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China''s Oct foreign trade drops 8.3% from Sept

view:author:Magic Stoneupdate:2012/11/15

China''s Oct foreign trade drops 8.3% from Sept


China''''''''s Oct foreign trade drops 8.3% from Sept


BEIJING - China''s imports and exports in October both dropped from September as uncertainties in the United States and Europe cut external demands, the General Administration of Customs (GAC) said Thursday.

China''s foreign trade in October this year fell 8.3 percent from September to $297.95 billion but still rose 21.6 percent year-on-year, according to GAC data.

Exports weakened 7.2 percent month-on-month to $157.49 billion in October, while imports dropped 9.5 percent month-on-month to $140.46 billion.

The October trade surplus fell 36.5 percent year-on-year to $17.03 billion, far below the expected $25.8 billion in the market.

"The weakening of export growth in October turned out to be exactly as I expected," said Zhang Yansheng, director of the Institute for International Economics Research of the National Development and Reform Commission, China''s top economic planner.

"What we''re facing now is a grave situation for exports and slowdown is inevitable in the third and fourth quarters," Zhang said, blaming shrinking external demand, rising costs, liquidity strains and an appreciating yuan.

EU remains top trader

GAC data showed China''s foreign trade with its major trading partners -- the European Union (EU), the United States and Japan -- slowed this year, compared to stronger growth in foreign trade with emerging economies.

Despite the lingering debt crisis in Europe, the EU remained China''s top trading partner during the January-October period, with trade amounting to $466.94 billion, up 20.2 percent year-on-year.

China''s trade with the United States increased 16.8 percent from a year ago to $363.03 billion.

Zhang warned Europe and the United States are increasing trade protection measures against China. He cited the latest anti-dumping and counter-vailing investigation into Chinese exports of solar panels by the United States.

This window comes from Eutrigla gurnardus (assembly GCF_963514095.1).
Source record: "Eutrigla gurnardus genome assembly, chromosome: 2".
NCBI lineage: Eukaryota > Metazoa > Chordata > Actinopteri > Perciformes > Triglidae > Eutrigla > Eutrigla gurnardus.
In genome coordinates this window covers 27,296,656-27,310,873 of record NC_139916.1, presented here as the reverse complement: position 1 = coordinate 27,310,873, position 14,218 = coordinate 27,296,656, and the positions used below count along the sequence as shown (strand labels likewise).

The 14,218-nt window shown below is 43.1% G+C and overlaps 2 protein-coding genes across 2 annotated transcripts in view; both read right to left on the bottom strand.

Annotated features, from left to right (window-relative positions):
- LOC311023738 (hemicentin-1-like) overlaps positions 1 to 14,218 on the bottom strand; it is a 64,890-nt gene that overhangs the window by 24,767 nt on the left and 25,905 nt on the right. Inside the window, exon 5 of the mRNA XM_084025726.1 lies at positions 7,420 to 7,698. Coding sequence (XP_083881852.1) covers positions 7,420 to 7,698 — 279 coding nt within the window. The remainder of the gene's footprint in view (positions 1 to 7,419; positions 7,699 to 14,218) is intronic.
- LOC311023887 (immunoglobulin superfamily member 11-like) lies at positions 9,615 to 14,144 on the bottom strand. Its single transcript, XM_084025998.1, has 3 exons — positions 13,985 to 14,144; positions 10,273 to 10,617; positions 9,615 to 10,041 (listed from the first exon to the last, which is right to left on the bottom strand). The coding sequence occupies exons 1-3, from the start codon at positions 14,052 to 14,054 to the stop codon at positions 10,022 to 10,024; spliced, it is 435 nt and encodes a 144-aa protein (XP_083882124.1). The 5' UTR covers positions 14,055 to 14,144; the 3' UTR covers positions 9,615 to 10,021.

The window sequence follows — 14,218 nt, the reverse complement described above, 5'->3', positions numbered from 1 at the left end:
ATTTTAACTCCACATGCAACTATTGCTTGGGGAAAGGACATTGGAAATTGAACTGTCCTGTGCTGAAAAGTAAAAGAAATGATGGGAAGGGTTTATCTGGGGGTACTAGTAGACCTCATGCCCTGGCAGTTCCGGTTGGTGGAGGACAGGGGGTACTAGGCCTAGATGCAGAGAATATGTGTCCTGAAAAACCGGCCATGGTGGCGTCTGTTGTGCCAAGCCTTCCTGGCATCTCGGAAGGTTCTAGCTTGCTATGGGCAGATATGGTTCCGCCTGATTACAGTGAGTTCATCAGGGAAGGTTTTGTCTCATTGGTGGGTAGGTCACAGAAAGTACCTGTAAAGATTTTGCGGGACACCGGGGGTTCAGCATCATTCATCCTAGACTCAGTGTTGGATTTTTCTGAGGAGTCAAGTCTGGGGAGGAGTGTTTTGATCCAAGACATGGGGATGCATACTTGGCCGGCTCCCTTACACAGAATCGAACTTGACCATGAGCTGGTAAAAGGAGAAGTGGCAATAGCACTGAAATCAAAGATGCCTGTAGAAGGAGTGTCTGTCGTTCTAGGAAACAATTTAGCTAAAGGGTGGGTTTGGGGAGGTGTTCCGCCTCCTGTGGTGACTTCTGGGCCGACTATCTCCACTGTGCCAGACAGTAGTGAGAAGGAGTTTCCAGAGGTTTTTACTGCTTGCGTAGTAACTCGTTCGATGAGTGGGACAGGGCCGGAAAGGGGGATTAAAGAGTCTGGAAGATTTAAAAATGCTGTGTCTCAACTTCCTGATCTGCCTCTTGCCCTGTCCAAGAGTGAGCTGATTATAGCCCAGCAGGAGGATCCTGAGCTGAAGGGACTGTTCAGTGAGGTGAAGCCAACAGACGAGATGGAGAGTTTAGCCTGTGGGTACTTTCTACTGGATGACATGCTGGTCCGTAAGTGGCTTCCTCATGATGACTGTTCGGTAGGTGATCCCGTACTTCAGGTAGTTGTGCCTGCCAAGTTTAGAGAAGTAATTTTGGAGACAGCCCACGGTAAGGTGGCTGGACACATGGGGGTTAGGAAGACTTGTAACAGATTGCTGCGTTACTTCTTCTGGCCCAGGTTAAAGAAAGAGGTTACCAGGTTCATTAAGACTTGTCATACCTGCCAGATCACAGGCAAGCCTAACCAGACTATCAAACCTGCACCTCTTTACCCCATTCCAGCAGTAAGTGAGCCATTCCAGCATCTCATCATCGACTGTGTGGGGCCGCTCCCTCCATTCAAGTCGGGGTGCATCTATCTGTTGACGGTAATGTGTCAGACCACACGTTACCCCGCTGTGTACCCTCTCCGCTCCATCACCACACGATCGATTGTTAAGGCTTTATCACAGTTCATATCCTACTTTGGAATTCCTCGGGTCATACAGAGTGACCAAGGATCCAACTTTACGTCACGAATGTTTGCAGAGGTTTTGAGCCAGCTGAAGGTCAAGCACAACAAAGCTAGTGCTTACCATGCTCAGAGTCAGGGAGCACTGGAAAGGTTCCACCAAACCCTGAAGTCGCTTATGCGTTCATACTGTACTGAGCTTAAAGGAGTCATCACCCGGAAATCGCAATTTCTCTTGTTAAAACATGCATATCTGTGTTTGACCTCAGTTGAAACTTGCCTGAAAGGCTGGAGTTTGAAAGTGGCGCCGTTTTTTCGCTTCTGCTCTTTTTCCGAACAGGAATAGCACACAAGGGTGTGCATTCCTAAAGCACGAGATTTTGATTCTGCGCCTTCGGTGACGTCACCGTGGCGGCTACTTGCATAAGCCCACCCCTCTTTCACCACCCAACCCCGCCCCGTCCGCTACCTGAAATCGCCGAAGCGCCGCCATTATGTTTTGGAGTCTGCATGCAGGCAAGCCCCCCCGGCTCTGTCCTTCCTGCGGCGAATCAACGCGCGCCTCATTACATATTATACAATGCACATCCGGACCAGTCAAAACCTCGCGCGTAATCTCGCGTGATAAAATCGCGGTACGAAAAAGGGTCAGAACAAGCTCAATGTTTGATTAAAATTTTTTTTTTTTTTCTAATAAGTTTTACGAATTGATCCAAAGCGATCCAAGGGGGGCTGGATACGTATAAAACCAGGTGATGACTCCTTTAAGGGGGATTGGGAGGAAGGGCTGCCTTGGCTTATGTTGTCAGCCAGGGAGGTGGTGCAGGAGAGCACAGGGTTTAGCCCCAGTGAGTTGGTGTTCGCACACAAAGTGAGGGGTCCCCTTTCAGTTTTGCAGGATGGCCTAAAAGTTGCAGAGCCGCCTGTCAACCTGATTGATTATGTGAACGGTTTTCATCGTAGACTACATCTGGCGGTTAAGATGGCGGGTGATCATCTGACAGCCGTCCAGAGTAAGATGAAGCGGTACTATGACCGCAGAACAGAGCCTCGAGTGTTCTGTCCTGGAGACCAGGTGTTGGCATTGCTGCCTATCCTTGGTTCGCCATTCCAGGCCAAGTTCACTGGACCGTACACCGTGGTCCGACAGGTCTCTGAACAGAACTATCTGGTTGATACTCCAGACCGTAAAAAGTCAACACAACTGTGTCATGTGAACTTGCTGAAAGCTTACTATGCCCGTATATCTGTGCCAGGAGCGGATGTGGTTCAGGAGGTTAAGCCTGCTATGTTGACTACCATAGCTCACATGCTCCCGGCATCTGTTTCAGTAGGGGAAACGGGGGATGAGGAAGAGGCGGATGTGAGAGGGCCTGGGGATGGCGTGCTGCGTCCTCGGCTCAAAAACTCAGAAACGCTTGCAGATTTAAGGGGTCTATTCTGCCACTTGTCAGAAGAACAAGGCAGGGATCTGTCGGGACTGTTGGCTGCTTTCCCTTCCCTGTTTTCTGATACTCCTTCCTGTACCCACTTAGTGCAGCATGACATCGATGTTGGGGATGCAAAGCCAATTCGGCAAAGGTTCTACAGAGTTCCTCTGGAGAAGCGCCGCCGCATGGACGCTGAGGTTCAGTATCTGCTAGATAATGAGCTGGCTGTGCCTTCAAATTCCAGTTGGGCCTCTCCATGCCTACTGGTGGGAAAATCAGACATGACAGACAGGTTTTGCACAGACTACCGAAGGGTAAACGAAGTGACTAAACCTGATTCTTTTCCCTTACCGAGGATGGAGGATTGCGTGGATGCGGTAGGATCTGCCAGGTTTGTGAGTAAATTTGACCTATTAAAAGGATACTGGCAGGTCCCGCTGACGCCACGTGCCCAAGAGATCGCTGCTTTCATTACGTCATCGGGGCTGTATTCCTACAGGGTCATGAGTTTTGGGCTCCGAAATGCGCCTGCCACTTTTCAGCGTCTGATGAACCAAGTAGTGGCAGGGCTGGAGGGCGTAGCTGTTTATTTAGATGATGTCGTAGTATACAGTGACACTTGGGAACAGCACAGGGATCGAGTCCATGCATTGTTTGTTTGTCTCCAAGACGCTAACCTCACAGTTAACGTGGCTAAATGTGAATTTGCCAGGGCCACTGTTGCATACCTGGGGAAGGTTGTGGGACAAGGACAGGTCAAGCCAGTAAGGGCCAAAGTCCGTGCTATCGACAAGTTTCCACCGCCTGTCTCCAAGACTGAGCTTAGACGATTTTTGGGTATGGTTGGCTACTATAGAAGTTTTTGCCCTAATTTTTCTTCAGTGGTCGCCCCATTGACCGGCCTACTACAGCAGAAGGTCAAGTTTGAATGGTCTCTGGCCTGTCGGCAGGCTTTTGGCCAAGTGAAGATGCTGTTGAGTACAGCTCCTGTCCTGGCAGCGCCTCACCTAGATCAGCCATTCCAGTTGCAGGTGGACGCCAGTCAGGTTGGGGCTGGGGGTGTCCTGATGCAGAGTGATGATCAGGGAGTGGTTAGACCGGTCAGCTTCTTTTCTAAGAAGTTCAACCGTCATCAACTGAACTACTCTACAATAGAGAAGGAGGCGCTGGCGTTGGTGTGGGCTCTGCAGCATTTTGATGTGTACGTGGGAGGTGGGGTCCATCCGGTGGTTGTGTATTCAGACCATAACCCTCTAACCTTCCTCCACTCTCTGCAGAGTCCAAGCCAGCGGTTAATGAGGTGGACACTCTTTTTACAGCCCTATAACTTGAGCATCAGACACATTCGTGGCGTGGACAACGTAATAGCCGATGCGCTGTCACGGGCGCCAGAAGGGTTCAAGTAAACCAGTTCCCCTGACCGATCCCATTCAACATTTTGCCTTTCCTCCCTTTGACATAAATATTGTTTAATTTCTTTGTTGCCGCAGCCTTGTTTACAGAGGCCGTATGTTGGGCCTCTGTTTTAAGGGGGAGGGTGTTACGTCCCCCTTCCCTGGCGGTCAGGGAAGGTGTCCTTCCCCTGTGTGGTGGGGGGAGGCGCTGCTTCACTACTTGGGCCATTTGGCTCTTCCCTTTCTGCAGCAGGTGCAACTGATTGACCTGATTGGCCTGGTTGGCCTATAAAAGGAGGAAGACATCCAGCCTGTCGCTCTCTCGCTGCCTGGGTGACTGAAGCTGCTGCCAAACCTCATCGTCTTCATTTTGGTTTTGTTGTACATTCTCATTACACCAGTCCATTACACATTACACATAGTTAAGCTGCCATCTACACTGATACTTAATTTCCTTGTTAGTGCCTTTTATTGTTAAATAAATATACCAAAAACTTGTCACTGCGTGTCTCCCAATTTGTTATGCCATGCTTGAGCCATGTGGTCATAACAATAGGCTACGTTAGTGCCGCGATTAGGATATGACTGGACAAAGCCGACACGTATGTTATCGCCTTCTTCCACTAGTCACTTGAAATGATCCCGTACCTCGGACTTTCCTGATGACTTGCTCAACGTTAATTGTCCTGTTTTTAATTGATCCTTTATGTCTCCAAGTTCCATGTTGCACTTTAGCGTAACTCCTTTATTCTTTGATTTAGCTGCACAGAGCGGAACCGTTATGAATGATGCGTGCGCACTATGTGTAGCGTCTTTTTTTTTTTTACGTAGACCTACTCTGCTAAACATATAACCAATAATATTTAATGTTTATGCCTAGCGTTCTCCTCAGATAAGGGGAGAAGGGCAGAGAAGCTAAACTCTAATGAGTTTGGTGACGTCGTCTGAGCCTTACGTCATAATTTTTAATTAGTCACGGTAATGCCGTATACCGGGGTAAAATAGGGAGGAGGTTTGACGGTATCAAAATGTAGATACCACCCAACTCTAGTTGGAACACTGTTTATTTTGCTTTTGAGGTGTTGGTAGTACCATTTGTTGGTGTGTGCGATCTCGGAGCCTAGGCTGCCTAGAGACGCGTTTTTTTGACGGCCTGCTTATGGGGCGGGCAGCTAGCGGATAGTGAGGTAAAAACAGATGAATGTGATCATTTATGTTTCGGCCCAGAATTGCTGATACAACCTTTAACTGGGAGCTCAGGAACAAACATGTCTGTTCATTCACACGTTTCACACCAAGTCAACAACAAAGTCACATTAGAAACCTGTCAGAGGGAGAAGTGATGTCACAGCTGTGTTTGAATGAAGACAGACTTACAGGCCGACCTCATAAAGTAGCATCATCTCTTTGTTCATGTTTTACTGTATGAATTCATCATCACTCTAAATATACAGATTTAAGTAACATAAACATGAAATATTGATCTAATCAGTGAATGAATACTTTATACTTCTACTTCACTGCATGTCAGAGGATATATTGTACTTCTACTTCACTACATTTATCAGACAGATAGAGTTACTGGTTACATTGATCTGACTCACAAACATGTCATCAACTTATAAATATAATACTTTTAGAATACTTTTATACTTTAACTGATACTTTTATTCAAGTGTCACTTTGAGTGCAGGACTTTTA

A free trade area arrangement between China and the Association of Southeast Asian Nations (ASEAN) helped boost China-ASEAN trade by 25.7 percent year-on-year to $295.91 billion during the period.

China reported a trade deficit of $21.17 billion with ASEAN, up 59.2 percent from a year ago.

The nation exchanged goods and services worth $281.61 billion with Japan in the first 10 months, a year-on-year increase of 17.7 percent. Trade with Australia, Brazil, Russia and South Africa grew much faster than average, increasing by 34.6 percent, 37.4 percent, 43.8 percent and 87 percent, respectively.

During the January-October period, the country''s trade surplus narrowed by 15.4 percent year-on-year to $124.02 billion.

Imports grow faster

On a yearly basis, exports were up 15.9 percent in October, while imports growth accelerated to 28.7 percent year-on-year, the GAC said in a statement on its website.

Zhang said the 28.7-percent increase in imports underpinned robust growth in domestic demand, spurred by the government''s policy to encourage imports.

China''s foreign trade is set to hit a historic high this year, as exports and imports in the first 10 months increased 24.3 percent from a year earlier to reach $2.97 trillion, according to the GAC.

Such strong growth might not be sustained, however, according to Zhang Hanlin, head of the China Institute for WTO Sudies with the University of International Business and Economics.

He projected year-on-year export growth to slide further to around 10 percent through to the end of 2012 from October''s 15 percent due to the global uncertainties.

Economic fears

Liu Ligang, an economist with ANZ, held a much gloomier view, saying China''s exports could fail to achieve two-digit growth in the coming two months due to the escalating euro zone debt crisis.

As compared with investment and consumption, Liu said, exports'' contribution to China''s current GDP growth was almost zero, but a significant decline in exports would affect many industries and fan the unemployment problem.

Fixed-asset investments, which contribute to more than half of China''s GDP growth, also posted the slowest growth in October this year, according to data released by the National Bureau of Statistics on Wednesday.

Consumption growth also weakened to a three-month low in October, according to NBS data.

"If all economic engines are losing steam, the risk will rise for China''s economy to slide from a softlanding into an abrupt downside trend," Liu said.